The Wall, Forrest “Frosty” Myers’ now iconic public art installation at the northwest corner of Broadway and Houston is also known as “The Gateway to SoHo.” The piece consists of 42 green painted girders bolted to braces and spaced evenly on a blue background that spans over eight stories.
This is an apt nickname for the piece, not just because of the way it looks, but because of its long history that culminated in the mixing of art and commerce, a reflection of the neighborhood today.
Myers created this piece in 1973 for around $2,000 through City Walls, a not-for-profit organization established in 1969 that worked with artists and communities to revitalize New York City through public art. Charles Tannenbaum, the owner of 599 Broadway originally commissioned it to cover existing architectural scars, joists that remained since an adjoining building was taken down to widen Houston Street.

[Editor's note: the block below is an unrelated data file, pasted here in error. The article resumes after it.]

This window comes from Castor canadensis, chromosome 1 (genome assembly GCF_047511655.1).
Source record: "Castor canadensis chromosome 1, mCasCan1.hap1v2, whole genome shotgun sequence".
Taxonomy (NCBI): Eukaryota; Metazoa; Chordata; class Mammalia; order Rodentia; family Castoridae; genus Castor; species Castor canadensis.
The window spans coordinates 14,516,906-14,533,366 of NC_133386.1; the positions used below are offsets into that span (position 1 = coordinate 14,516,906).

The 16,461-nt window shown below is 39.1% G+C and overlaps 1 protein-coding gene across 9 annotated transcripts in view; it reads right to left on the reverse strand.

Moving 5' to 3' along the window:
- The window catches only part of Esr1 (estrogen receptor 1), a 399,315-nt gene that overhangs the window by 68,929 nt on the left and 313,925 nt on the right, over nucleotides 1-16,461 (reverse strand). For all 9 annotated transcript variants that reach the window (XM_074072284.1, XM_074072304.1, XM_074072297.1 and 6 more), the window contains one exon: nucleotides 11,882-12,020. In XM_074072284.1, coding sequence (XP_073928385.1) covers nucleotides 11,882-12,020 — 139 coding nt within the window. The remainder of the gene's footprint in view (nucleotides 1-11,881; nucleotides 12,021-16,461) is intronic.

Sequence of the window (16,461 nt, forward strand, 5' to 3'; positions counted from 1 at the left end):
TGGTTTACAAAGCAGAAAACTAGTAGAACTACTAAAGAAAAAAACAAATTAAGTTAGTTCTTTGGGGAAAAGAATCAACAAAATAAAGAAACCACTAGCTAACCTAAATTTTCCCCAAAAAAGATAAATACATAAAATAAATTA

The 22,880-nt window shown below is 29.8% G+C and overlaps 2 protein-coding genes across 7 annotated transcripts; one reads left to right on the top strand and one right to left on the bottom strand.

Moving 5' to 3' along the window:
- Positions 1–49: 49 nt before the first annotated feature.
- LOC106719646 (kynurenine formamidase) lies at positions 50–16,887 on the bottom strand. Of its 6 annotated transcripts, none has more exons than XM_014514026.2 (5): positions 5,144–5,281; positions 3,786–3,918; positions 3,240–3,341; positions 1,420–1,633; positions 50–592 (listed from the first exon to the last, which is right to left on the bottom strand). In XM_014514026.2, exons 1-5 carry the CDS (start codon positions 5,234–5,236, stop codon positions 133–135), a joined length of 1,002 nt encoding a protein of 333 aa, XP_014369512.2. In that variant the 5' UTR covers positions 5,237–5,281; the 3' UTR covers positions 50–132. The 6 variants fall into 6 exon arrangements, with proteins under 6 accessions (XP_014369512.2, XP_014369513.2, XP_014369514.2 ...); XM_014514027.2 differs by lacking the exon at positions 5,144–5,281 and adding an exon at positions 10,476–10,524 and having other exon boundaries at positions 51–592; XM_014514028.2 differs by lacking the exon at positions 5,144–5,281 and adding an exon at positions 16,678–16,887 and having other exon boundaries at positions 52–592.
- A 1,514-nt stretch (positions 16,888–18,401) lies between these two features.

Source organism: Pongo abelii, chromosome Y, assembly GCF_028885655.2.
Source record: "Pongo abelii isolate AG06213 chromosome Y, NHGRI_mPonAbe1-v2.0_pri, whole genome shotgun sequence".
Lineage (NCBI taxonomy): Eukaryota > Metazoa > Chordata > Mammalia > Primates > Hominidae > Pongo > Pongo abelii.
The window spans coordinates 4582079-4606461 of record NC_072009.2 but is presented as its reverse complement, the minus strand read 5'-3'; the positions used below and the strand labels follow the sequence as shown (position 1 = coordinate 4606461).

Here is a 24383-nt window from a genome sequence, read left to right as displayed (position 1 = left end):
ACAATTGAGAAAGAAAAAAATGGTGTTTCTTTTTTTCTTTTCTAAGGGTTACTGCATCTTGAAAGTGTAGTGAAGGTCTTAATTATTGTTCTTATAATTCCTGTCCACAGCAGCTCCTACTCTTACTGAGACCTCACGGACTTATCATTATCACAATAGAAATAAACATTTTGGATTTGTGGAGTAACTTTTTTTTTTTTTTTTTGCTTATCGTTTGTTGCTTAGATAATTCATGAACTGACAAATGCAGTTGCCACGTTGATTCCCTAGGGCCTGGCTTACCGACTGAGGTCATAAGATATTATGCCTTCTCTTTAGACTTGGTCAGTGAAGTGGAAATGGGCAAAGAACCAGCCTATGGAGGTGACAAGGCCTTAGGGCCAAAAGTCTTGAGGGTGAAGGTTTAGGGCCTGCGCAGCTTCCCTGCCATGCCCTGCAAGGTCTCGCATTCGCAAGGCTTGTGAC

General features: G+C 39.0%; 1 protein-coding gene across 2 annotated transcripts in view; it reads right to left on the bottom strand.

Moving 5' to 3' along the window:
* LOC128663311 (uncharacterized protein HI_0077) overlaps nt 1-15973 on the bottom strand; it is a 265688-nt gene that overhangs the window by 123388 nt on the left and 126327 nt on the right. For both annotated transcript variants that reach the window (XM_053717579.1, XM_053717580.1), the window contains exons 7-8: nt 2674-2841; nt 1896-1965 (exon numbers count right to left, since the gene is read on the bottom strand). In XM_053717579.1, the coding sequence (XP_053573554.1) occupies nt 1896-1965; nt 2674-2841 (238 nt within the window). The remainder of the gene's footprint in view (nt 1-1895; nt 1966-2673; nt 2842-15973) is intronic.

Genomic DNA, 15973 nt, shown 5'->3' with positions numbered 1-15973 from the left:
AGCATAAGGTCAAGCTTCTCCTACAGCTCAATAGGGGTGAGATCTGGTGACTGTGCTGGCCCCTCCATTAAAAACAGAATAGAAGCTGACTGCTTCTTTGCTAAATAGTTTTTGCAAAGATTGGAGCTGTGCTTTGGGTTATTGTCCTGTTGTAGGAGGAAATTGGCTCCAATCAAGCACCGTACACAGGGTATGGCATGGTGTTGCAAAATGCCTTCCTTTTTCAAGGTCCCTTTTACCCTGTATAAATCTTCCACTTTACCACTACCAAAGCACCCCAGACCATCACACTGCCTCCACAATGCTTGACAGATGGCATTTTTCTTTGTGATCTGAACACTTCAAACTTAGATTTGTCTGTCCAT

In 1997, the building’s new owner wanted to take Myers’ work down, claiming the piece caused leaks in the building, but also to replace the work with a billboard that would bring in advertising revenue. In 2002, the Landmarks Preservation Commission allowed the work to be removed with a stipulation that it must be put back up after the leaks were repaired.
The disassembled pieces of The Wall remained in storage in 2002 and the work was not reinstalled as promised. The city sued the building owners and a compromise was finally reached in 2007, where the piece would be reinstalled using new components and raised 18 feet higher on the building’s façade. This would thus make room for advertising billboards underneath.
The Wall has since then coexisted with four 18’x4’ billboards, seem by the millions of residents, tourists, and office workers who cross Houston Street to head south into SoHo, marking the gateway to the neighborhood where art and commerce meet.